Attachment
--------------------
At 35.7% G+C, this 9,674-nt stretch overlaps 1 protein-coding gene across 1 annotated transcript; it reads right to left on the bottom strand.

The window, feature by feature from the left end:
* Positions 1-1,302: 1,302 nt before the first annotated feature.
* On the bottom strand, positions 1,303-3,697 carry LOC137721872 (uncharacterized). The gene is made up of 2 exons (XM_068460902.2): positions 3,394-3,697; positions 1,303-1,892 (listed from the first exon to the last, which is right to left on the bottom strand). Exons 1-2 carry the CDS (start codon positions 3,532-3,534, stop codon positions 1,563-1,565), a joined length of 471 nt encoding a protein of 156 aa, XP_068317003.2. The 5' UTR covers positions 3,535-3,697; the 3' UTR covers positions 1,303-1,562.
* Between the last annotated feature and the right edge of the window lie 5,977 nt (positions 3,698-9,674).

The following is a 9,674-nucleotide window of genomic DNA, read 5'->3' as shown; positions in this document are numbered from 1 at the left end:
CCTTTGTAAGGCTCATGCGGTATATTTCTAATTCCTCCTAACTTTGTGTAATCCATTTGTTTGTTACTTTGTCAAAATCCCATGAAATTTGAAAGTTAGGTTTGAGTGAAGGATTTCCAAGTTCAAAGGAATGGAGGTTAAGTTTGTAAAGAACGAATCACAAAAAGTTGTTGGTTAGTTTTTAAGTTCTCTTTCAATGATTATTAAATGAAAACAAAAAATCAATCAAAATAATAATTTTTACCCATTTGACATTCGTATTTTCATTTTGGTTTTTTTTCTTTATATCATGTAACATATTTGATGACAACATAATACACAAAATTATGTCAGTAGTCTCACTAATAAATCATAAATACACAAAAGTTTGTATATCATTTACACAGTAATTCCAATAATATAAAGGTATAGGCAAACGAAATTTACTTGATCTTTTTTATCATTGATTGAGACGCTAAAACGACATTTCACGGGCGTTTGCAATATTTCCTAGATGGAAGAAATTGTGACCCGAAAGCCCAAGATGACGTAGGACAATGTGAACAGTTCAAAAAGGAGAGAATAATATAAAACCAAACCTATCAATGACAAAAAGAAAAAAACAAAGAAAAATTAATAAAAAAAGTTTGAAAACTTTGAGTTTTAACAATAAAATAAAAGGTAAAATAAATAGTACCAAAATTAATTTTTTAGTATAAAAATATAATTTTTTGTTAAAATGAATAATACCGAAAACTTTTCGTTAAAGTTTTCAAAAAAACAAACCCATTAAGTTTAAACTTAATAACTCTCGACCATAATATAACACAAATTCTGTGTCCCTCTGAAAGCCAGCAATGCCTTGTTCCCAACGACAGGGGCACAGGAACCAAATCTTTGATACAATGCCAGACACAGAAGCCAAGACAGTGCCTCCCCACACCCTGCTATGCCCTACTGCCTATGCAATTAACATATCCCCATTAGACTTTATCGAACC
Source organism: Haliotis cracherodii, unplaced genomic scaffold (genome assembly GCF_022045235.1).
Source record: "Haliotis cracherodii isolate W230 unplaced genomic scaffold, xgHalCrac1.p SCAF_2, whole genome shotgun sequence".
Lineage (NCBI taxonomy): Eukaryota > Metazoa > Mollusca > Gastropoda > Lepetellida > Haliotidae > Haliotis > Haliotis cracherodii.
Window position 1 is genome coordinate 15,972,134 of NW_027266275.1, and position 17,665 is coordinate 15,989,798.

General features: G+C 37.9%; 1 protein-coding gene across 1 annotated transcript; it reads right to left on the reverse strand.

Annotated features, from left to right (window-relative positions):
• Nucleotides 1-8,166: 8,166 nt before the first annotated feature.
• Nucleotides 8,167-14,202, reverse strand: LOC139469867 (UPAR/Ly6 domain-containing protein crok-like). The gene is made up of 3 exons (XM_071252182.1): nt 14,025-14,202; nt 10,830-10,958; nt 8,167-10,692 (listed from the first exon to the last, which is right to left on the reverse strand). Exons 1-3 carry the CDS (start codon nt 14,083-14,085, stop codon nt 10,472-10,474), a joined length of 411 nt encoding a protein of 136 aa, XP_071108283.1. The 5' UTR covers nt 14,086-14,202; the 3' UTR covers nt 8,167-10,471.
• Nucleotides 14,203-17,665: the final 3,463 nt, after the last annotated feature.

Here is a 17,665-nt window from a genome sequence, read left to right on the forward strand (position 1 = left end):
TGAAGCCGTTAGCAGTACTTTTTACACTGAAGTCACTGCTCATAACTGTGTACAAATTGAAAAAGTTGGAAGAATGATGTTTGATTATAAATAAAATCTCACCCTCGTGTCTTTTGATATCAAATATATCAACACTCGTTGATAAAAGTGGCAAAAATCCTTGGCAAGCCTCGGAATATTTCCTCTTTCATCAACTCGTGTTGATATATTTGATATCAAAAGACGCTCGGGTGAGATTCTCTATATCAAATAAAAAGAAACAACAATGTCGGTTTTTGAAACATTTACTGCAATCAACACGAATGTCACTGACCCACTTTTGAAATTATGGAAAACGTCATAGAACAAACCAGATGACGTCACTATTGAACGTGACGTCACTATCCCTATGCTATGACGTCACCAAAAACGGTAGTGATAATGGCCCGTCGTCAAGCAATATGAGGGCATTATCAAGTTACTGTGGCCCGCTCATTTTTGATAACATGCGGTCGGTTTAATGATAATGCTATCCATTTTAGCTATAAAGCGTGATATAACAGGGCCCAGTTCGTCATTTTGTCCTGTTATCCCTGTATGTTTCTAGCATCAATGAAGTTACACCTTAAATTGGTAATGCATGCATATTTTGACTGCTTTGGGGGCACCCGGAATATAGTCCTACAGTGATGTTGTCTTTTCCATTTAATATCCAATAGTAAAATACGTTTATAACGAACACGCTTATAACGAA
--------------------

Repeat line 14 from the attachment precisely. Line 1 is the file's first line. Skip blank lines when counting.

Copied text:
• Nucleotides 1-8,166: 8,166 nt before the first annotated feature.